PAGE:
If your doctor agrees to serve as a witness, you may certainly bring him or her to your hearing. Be sure to let your attorney know that your doctor has agreed to testify as soon as possible.
Will I Have To Prove I Can’t Do Past Work At The SSD Hearing? If So, How Do I Do That?
Any work you have done in the past 15 years at a substantial gainful activity level is considered your past relevant work. It is your burden of proof to show that you cannot return to your past relevant work, either as you actually performed it or as it is generally performed. For example, if your work required you to be on your feet most of the day and lift 50-75 pounds occasionally, and you can no longer physically do that work, you will need medical evidence to show that. The best evidence is your doctor’s opinion about your limitations. Other evidence can be statements from your previous employers or employment attendance records showing that you were chronically late or absent, due to your medical or psychiatric conditions. If your doctor has given you specific physical restrictions, those restrictions should be documented in their treatment notes. That still may not be enough. Your attorney should seek to clarify with your doctor any and all restrictions which would impact your ability to sustain an eight-hour workday, five days a week.
Just because you can’t do your job the way you actually performed it, does not mean that job is not generally performed at a lighter or less-demanding level, which you are also required to prove. Once you have shown you cannot return to your past relevant work either as you actually did it or as it is generally done, the burden of proof shifts to the judge to show there are still other, less demanding jobs in the regional and national economy that you can do, despite your limitations. If your doctor will not assist your attorney in clarifying your limitations, your attorney will decide which other avenues to pursue.
Will I Be Required To Share Any Information On Prior Claims Or Family Members Receiving Disability, My Prior Criminal History, Drug And Alcohol Issues And Disregard For Doctors’ Orders Or Treatment?
You will be required to share additional information on prior claims, family members receiving disability, your criminal history, substance abuse issues, and any disregard for doctors’ orders. Your attorney will also need to know all the facts in your case in order to adequately assist you in dealing with these issues. Tell the truth, as your credibility is on the line. Don’t give an Administrative Law Judge an answer you think he or she wants to hear; they are well-trained to weed out such statements.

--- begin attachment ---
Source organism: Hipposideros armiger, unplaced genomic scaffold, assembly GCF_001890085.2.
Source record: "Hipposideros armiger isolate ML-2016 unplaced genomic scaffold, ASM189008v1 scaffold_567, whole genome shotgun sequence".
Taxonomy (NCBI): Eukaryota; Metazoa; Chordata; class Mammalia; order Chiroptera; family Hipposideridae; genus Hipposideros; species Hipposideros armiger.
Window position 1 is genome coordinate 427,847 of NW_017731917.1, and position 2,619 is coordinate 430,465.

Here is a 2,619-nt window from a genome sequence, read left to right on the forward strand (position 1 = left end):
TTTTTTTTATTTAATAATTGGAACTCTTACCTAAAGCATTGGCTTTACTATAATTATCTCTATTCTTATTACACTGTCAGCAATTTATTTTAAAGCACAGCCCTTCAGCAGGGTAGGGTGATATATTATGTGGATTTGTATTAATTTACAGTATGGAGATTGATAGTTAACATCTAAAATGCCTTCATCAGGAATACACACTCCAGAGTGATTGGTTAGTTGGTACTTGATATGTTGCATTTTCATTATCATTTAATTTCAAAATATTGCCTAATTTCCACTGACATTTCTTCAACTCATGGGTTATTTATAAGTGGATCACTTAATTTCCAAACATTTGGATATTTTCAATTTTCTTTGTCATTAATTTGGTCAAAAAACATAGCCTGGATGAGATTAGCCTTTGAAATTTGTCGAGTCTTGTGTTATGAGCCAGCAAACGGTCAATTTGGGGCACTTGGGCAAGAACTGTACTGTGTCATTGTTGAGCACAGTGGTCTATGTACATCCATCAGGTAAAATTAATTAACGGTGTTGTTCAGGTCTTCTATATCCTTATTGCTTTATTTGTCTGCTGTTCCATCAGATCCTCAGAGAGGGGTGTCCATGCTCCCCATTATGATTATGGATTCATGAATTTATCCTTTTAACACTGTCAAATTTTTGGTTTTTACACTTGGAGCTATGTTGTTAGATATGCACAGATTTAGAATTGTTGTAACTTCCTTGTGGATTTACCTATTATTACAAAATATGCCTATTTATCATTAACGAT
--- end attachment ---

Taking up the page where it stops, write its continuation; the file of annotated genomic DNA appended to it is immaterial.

Is It Okay To State: “There Are No Jobs Available.” Or “There Are No Jobs In My Field.”
You cannot prove that there are no jobs available to you. Stick to what you can prove, which is how your medical or psychiatric conditions limit you from working.
How Do I Prove That I Cannot Do Other Work At My Disability Hearing Because I Don’t Have The Job Skills?
Not having particular job skills is not always relevant because the judge can still find that you are capable of unskilled work. However, depending on certain vocational factors, job skills can be relevant. If so, you can provide an official job description from your employer, if you have one available. If you don’t have an official job description, your job skills will be determined based on how you describe your job in your written statements to SSA and through your testimony.
For more information on Bringing Your Doctor To A SSD Hearing, a free initial consultation is your next best step. Get the information and legal answers you are seeking by calling (214) 373-3761 today.
by Paul B. Burkhalter Managing Partner of Morgan & Weisbrod, Board Certified in Social Security Disability Law.